The influence of accent on perceptions of credibility.
Degree GrantorUniversity of Canterbury
Degree NameMaster of Linguistics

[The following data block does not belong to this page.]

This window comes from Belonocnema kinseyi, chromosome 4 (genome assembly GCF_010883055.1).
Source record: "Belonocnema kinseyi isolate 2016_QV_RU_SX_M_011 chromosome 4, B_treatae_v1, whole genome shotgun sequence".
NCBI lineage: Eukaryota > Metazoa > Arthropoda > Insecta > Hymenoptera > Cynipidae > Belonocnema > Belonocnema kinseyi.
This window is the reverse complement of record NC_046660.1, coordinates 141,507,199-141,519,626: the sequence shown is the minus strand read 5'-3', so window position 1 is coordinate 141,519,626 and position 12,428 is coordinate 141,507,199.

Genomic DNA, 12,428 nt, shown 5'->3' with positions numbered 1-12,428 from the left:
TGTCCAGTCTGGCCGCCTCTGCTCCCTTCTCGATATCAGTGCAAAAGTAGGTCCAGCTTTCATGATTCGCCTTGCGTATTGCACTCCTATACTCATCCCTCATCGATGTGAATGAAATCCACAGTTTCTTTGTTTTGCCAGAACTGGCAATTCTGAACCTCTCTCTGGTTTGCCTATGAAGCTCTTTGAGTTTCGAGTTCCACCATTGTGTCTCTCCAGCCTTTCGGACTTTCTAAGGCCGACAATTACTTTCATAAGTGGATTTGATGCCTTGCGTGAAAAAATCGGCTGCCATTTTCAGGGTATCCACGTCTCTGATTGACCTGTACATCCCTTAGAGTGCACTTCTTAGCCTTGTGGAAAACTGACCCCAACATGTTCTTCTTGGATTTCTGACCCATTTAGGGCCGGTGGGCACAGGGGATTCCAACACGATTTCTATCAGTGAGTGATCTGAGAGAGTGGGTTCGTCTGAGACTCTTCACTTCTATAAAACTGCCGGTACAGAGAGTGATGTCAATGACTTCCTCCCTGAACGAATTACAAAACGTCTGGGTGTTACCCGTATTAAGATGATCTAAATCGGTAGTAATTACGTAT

This thesis explores the influence that the New Zealand, Chinese, and Scottish accents have on perceptions of credibility in the New Zealand context. Listener respondents judged the truthfulness of a series of trivia statements, such as “Slugs have four noses”, spoken by six different speakers. The aim was to discover whether speakers of a particular accent are judged as less credible than native speakers. A number of previous studies have employed a similar methodology and reported contradictory results. This thesis contributes to the ongoing discussion on the role that accent plays regarding perceptions of credibility. Results indicate that certain accents are perceived as less credible than others. A mildly accented New Zealand speaker was rated as the most credible, while a mildly accented Scottish speaker was rated as the least credible. Also, this study found that male listeners as well as non-native listeners were more likely to rate speakers as more credible. The results are discussed in light of the previous literature and it is suggested that associated stereotypes and listeners’ familiarity of an accent had an effect on perceptions of credibility.